1/4 t. salt

8 oz. pecan halves, (lightly toasted and finely grated)

1/4 t. cinnamon

1/4 c. brown sugar, firmly packed

1 t. potato starch

1 1/2 t. instant coffee powder

1 T. hot water

1/4 c. sugar

12 pecan halves

Preheat oven to 325°.  Grease 9”x 9” baking pan.  Line bottom of the pan with parchment and grease the paper.  Using an electric mixer, beat yolks, sugar and vanilla until slowly dissolving ribbon forms when beaters are lifted.  Using clean, dry beaters, beat the egg whites with salt in a large bowl until stiff, but not dry.  Gently fold in pecans, cinnamon and 1/3 of the whites into the yolk mixture.  Fold the egg yolk mixture back into the remaining egg whites and turn the batter into prepared pan;  spread evenly.  Bake for 35-40 minutes or until the top is brown and the tester comes out clean.  Turn off oven.  Run knife around the edge of the cake to loosen.  Let stand in turned off oven for 15 minutes, leaving the oven door ajar.  Remove from oven and cool completely in the pan on a rack.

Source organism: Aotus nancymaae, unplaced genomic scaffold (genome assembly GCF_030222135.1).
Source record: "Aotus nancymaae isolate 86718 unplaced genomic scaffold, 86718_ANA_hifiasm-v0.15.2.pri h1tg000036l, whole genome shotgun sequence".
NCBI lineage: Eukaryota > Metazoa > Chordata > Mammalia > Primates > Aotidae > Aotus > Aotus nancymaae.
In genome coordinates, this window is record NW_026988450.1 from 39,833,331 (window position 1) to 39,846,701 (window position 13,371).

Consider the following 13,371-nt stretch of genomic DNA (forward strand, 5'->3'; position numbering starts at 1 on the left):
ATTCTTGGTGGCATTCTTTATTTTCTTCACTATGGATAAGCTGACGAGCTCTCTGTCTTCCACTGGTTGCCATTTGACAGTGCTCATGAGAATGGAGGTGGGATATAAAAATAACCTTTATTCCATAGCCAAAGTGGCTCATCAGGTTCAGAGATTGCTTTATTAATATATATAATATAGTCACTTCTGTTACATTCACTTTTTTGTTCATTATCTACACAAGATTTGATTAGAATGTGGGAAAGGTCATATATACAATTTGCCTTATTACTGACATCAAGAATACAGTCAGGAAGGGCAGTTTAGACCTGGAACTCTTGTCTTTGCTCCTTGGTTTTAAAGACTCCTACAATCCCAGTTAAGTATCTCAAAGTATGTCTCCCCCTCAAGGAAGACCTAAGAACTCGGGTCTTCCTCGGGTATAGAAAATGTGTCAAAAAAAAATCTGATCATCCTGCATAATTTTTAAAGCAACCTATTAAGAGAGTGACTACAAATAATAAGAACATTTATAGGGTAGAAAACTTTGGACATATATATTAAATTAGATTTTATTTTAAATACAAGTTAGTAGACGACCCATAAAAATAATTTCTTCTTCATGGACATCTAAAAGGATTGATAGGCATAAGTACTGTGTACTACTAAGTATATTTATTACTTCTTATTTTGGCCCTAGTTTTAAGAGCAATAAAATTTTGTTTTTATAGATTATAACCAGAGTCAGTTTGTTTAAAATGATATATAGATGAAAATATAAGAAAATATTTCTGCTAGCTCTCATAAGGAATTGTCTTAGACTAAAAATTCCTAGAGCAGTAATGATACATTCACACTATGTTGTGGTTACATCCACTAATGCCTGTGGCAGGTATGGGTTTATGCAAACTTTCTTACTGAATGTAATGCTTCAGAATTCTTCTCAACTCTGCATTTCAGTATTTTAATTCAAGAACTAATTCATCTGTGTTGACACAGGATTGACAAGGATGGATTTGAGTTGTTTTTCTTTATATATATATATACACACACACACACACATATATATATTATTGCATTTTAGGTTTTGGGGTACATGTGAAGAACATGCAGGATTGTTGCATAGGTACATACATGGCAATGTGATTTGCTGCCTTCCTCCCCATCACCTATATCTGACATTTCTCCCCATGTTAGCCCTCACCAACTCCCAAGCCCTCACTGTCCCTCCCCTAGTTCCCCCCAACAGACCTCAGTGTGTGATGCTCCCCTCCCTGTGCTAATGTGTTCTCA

Glaze:  Mix the brown sugar and starch in a heavy small saucepan.  Dissolve coffee mixture in the hot water.  Stir coffee into the sugar mixture and simmer over medium low heat until thickened, stirring constantly (2 minutes).  Remove from heat.  Stir briskly to dissipate foam.

Glazed pecans:  Oil a baking sheet.  Heat sugar in heavy skillet over low heat, stirring frequently until sugar dissolves.  Then increase heat to medium-low and cook the syrup until it is a golden brown.  Stir in the pecans.  Transfer the coated pecans to the baking sheet.  Using a fork, separate nuts and arrange with rounded side up.  Cool completely.

Assembly:  Invert the cake on a rack, discarding the parchment.  Reinvert onto a platter.  Drizzle hot glaze over the top, spreading evenly.  Let stand until glaze is firm.  Cut into twelve and top each piece with a glazed pecan.

 

Blueberry and Pink Grapefruit Sorbet Coupe

(Great finish for any meal)

Blueberry Sorbet

1 lb. bag frozen unsweetened blueberries (about 4 c.)